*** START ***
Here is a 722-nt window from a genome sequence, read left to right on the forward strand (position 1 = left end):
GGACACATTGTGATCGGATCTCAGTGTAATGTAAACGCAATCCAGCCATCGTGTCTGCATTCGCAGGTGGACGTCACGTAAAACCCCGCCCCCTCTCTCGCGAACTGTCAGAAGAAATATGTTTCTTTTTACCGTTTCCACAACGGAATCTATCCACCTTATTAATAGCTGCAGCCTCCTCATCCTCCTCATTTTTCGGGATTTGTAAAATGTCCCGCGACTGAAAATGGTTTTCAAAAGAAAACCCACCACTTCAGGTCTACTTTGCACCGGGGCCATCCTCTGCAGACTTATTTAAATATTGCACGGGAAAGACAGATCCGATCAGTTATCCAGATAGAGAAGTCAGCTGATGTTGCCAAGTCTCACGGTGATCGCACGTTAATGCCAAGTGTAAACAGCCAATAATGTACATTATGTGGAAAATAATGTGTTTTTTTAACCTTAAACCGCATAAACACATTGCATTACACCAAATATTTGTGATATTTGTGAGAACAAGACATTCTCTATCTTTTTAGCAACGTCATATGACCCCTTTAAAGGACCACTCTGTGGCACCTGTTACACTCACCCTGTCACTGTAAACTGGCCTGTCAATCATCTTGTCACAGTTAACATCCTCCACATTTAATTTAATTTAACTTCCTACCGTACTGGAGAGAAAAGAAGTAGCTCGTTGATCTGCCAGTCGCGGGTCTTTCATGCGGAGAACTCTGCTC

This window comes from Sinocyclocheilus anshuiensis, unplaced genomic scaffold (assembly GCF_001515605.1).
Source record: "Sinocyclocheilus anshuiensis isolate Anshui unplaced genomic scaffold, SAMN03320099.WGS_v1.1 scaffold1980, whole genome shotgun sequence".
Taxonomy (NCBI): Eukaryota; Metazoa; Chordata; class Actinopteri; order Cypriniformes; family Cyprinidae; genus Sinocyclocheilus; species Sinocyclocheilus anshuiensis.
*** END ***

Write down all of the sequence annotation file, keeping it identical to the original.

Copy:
Here is a 722-nt window from a genome sequence, read left to right on the forward strand (position 1 = left end):
GGACACATTGTGATCGGATCTCAGTGTAATGTAAACGCAATCCAGCCATCGTGTCTGCATTCGCAGGTGGACGTCACGTAAAACCCCGCCCCCTCTCTCGCGAACTGTCAGAAGAAATATGTTTCTTTTTACCGTTTCCACAACGGAATCTATCCACCTTATTAATAGCTGCAGCCTCCTCATCCTCCTCATTTTTCGGGATTTGTAAAATGTCCCGCGACTGAAAATGGTTTTCAAAAGAAAACCCACCACTTCAGGTCTACTTTGCACCGGGGCCATCCTCTGCAGACTTATTTAAATATTGCACGGGAAAGACAGATCCGATCAGTTATCCAGATAGAGAAGTCAGCTGATGTTGCCAAGTCTCACGGTGATCGCACGTTAATGCCAAGTGTAAACAGCCAATAATGTACATTATGTGGAAAATAATGTGTTTTTTTAACCTTAAACCGCATAAACACATTGCATTACACCAAATATTTGTGATATTTGTGAGAACAAGACATTCTCTATCTTTTTAGCAACGTCATATGACCCCTTTAAAGGACCACTCTGTGGCACCTGTTACACTCACCCTGTCACTGTAAACTGGCCTGTCAATCATCTTGTCACAGTTAACATCCTCCACATTTAATTTAATTTAACTTCCTACCGTACTGGAGAGAAAAGAAGTAGCTCGTTGATCTGCCAGTCGCGGGTCTTTCATGCGGAGAACTCTGCTC

This window comes from Sinocyclocheilus anshuiensis, unplaced genomic scaffold (assembly GCF_001515605.1).
Source record: "Sinocyclocheilus anshuiensis isolate Anshui unplaced genomic scaffold, SAMN03320099.WGS_v1.1 scaffold1980, whole genome shotgun sequence".
Taxonomy (NCBI): Eukaryota; Metazoa; Chordata; class Actinopteri; order Cypriniformes; family Cyprinidae; genus Sinocyclocheilus; species Sinocyclocheilus anshuiensis.